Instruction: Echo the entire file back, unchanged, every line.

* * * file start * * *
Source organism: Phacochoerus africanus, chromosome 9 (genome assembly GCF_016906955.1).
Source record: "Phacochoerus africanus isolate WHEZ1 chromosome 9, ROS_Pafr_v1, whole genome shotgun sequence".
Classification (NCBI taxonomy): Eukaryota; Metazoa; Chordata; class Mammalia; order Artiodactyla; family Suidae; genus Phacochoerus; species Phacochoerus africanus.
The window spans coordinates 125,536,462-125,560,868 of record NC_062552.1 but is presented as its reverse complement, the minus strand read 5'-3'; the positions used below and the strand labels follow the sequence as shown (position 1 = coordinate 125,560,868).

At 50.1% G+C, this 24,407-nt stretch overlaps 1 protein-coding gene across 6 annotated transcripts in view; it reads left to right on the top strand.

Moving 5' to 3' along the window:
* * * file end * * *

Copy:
Source organism: Phacochoerus africanus, chromosome 9 (genome assembly GCF_016906955.1).
Source record: "Phacochoerus africanus isolate WHEZ1 chromosome 9, ROS_Pafr_v1, whole genome shotgun sequence".
Classification (NCBI taxonomy): Eukaryota; Metazoa; Chordata; class Mammalia; order Artiodactyla; family Suidae; genus Phacochoerus; species Phacochoerus africanus.
The window spans coordinates 125,536,462-125,560,868 of record NC_062552.1 but is presented as its reverse complement, the minus strand read 5'-3'; the positions used below and the strand labels follow the sequence as shown (position 1 = coordinate 125,560,868).

At 50.1% G+C, this 24,407-nt stretch overlaps 1 protein-coding gene across 6 annotated transcripts in view; it reads left to right on the top strand.

Moving 5' to 3' along the window: